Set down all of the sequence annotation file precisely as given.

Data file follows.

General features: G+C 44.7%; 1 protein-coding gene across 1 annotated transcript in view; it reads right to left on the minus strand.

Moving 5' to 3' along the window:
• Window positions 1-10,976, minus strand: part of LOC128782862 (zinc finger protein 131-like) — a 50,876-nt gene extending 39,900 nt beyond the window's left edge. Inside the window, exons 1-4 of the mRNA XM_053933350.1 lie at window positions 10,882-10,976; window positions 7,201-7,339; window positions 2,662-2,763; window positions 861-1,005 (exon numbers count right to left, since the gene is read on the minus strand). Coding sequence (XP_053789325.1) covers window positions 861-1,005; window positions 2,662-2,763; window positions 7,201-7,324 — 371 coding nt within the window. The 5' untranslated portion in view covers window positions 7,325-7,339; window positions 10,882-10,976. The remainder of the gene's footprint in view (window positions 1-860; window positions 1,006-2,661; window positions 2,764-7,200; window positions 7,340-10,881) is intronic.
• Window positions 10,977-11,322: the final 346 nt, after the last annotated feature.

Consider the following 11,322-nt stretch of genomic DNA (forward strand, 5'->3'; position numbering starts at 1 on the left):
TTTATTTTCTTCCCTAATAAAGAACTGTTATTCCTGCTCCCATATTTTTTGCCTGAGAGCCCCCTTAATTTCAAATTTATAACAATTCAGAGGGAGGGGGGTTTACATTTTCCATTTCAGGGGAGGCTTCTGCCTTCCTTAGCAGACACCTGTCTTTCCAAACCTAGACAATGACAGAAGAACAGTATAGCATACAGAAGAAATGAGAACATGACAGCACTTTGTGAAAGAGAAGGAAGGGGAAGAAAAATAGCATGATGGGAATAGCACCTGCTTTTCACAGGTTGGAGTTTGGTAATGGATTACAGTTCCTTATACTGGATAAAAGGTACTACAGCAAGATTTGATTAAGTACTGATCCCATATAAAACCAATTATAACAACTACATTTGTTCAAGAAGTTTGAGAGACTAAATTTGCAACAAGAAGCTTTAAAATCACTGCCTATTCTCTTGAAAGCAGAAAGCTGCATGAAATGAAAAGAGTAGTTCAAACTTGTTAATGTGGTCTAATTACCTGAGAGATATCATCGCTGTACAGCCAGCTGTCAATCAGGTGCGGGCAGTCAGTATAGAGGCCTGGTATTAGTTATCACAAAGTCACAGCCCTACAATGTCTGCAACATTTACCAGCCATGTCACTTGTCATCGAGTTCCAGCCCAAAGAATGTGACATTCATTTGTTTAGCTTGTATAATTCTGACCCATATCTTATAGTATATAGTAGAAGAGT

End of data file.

General features: G+C 44.7%; 1 protein-coding gene across 1 annotated transcript in view; it reads right to left on the minus strand.

Moving 5' to 3' along the window:
• Window positions 1-10,976, minus strand: part of LOC128782862 (zinc finger protein 131-like) — a 50,876-nt gene extending 39,900 nt beyond the window's left edge. Inside the window, exons 1-4 of the mRNA XM_053933350.1 lie at window positions 10,882-10,976; window positions 7,201-7,339; window positions 2,662-2,763; window positions 861-1,005 (exon numbers count right to left, since the gene is read on the minus strand). Coding sequence (XP_053789325.1) covers window positions 861-1,005; window positions 2,662-2,763; window positions 7,201-7,324 — 371 coding nt within the window. The 5' untranslated portion in view covers window positions 7,325-7,339; window positions 10,882-10,976. The remainder of the gene's footprint in view (window positions 1-860; window positions 1,006-2,661; window positions 2,764-7,200; window positions 7,340-10,881) is intronic.
• Window positions 10,977-11,322: the final 346 nt, after the last annotated feature.

Consider the following 11,322-nt stretch of genomic DNA (forward strand, 5'->3'; position numbering starts at 1 on the left):
TTTATTTTCTTCCCTAATAAAGAACTGTTATTCCTGCTCCCATATTTTTTGCCTGAGAGCCCCCTTAATTTCAAATTTATAACAATTCAGAGGGAGGGGGGTTTACATTTTCCATTTCAGGGGAGGCTTCTGCCTTCCTTAGCAGACACCTGTCTTTCCAAACCTAGACAATGACAGAAGAACAGTATAGCATACAGAAGAAATGAGAACATGACAGCACTTTGTGAAAGAGAAGGAAGGGGAAGAAAAATAGCATGATGGGAATAGCACCTGCTTTTCACAGGTTGGAGTTTGGTAATGGATTACAGTTCCTTATACTGGATAAAAGGTACTACAGCAAGATTTGATTAAGTACTGATCCCATATAAAACCAATTATAACAACTACATTTGTTCAAGAAGTTTGAGAGACTAAATTTGCAACAAGAAGCTTTAAAATCACTGCCTATTCTCTTGAAAGCAGAAAGCTGCATGAAATGAAAAGAGTAGTTCAAACTTGTTAATGTGGTCTAATTACCTGAGAGATATCATCGCTGTACAGCCAGCTGTCAATCAGGTGCGGGCAGTCAGTATAGAGGCCTGGTATTAGTTATCACAAAGTCACAGCCCTACAATGTCTGCAACATTTACCAGCCATGTCACTTGTCATCGAGTTCCAGCCCAAAGAATGTGACATTCATTTGTTTAGCTTGTATAATTCTGACCCATATCTTATAGTATATAGTAGAAGAGT